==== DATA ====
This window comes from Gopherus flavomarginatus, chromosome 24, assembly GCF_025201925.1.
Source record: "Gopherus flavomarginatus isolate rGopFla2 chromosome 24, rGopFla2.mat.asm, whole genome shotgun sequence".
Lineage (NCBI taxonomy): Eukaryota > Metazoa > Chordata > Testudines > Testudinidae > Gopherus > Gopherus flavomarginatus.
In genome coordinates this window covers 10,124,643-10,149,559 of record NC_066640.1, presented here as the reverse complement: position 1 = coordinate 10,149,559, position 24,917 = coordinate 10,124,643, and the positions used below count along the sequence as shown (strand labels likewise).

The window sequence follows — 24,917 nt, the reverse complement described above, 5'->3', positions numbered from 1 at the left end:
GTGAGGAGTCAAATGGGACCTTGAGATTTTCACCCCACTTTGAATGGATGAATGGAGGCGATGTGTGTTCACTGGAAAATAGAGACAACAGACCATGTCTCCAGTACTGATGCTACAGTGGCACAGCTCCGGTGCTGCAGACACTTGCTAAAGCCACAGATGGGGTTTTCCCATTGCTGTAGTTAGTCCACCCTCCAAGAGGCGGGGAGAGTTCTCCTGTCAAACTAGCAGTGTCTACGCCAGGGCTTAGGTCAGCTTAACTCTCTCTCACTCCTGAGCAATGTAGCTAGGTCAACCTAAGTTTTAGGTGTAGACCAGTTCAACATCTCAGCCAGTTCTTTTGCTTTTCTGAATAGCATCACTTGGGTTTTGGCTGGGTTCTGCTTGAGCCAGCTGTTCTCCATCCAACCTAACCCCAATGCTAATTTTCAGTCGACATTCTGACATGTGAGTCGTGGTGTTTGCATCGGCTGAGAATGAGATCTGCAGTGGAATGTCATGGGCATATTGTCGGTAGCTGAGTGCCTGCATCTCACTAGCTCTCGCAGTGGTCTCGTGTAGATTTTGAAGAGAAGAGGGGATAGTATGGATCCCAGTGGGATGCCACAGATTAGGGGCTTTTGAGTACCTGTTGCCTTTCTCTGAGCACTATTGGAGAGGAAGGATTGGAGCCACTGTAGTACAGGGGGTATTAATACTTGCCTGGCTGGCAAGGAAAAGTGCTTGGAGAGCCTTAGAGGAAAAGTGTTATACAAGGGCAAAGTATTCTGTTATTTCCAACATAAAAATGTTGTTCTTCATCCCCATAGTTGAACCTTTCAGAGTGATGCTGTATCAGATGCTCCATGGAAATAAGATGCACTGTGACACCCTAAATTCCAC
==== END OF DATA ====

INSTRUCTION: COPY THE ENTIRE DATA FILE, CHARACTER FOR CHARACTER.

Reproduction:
This window comes from Gopherus flavomarginatus, chromosome 24, assembly GCF_025201925.1.
Source record: "Gopherus flavomarginatus isolate rGopFla2 chromosome 24, rGopFla2.mat.asm, whole genome shotgun sequence".
Lineage (NCBI taxonomy): Eukaryota > Metazoa > Chordata > Testudines > Testudinidae > Gopherus > Gopherus flavomarginatus.
In genome coordinates this window covers 10,124,643-10,149,559 of record NC_066640.1, presented here as the reverse complement: position 1 = coordinate 10,149,559, position 24,917 = coordinate 10,124,643, and the positions used below count along the sequence as shown (strand labels likewise).

The window sequence follows — 24,917 nt, the reverse complement described above, 5'->3', positions numbered from 1 at the left end:
GTGAGGAGTCAAATGGGACCTTGAGATTTTCACCCCACTTTGAATGGATGAATGGAGGCGATGTGTGTTCACTGGAAAATAGAGACAACAGACCATGTCTCCAGTACTGATGCTACAGTGGCACAGCTCCGGTGCTGCAGACACTTGCTAAAGCCACAGATGGGGTTTTCCCATTGCTGTAGTTAGTCCACCCTCCAAGAGGCGGGGAGAGTTCTCCTGTCAAACTAGCAGTGTCTACGCCAGGGCTTAGGTCAGCTTAACTCTCTCTCACTCCTGAGCAATGTAGCTAGGTCAACCTAAGTTTTAGGTGTAGACCAGTTCAACATCTCAGCCAGTTCTTTTGCTTTTCTGAATAGCATCACTTGGGTTTTGGCTGGGTTCTGCTTGAGCCAGCTGTTCTCCATCCAACCTAACCCCAATGCTAATTTTCAGTCGACATTCTGACATGTGAGTCGTGGTGTTTGCATCGGCTGAGAATGAGATCTGCAGTGGAATGTCATGGGCATATTGTCGGTAGCTGAGTGCCTGCATCTCACTAGCTCTCGCAGTGGTCTCGTGTAGATTTTGAAGAGAAGAGGGGATAGTATGGATCCCAGTGGGATGCCACAGATTAGGGGCTTTTGAGTACCTGTTGCCTTTCTCTGAGCACTATTGGAGAGGAAGGATTGGAGCCACTGTAGTACAGGGGGTATTAATACTTGCCTGGCTGGCAAGGAAAAGTGCTTGGAGAGCCTTAGAGGAAAAGTGTTATACAAGGGCAAAGTATTCTGTTATTTCCAACATAAAAATGTTGTTCTTCATCCCCATAGTTGAACCTTTCAGAGTGATGCTGTATCAGATGCTCCATGGAAATAAGATGCACTGTGACACCCTAAATTCCAC